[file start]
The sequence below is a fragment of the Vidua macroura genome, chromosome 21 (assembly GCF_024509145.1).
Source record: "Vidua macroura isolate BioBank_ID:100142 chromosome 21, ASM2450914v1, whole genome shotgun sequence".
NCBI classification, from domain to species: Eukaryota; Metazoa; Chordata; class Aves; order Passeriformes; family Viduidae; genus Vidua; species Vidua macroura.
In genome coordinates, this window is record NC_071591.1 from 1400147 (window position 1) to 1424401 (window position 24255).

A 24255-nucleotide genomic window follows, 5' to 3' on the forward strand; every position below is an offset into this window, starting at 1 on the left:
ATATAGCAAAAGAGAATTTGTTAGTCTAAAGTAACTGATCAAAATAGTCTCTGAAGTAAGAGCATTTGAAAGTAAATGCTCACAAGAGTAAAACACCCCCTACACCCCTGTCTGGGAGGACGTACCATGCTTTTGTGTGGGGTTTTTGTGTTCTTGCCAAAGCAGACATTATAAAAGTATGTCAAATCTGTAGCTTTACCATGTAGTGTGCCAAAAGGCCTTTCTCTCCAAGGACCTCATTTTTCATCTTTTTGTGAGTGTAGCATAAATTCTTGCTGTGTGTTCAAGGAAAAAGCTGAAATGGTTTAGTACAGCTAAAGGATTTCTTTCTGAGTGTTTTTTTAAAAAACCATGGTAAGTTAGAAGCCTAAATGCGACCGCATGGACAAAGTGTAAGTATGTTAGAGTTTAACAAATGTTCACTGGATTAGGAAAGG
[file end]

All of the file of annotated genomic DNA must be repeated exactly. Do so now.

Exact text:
The sequence below is a fragment of the Vidua macroura genome, chromosome 21 (assembly GCF_024509145.1).
Source record: "Vidua macroura isolate BioBank_ID:100142 chromosome 21, ASM2450914v1, whole genome shotgun sequence".
NCBI classification, from domain to species: Eukaryota; Metazoa; Chordata; class Aves; order Passeriformes; family Viduidae; genus Vidua; species Vidua macroura.
In genome coordinates, this window is record NC_071591.1 from 1400147 (window position 1) to 1424401 (window position 24255).

A 24255-nucleotide genomic window follows, 5' to 3' on the forward strand; every position below is an offset into this window, starting at 1 on the left:
ATATAGCAAAAGAGAATTTGTTAGTCTAAAGTAACTGATCAAAATAGTCTCTGAAGTAAGAGCATTTGAAAGTAAATGCTCACAAGAGTAAAACACCCCCTACACCCCTGTCTGGGAGGACGTACCATGCTTTTGTGTGGGGTTTTTGTGTTCTTGCCAAAGCAGACATTATAAAAGTATGTCAAATCTGTAGCTTTACCATGTAGTGTGCCAAAAGGCCTTTCTCTCCAAGGACCTCATTTTTCATCTTTTTGTGAGTGTAGCATAAATTCTTGCTGTGTGTTCAAGGAAAAAGCTGAAATGGTTTAGTACAGCTAAAGGATTTCTTTCTGAGTGTTTTTTTAAAAAACCATGGTAAGTTAGAAGCCTAAATGCGACCGCATGGACAAAGTGTAAGTATGTTAGAGTTTAACAAATGTTCACTGGATTAGGAAAGG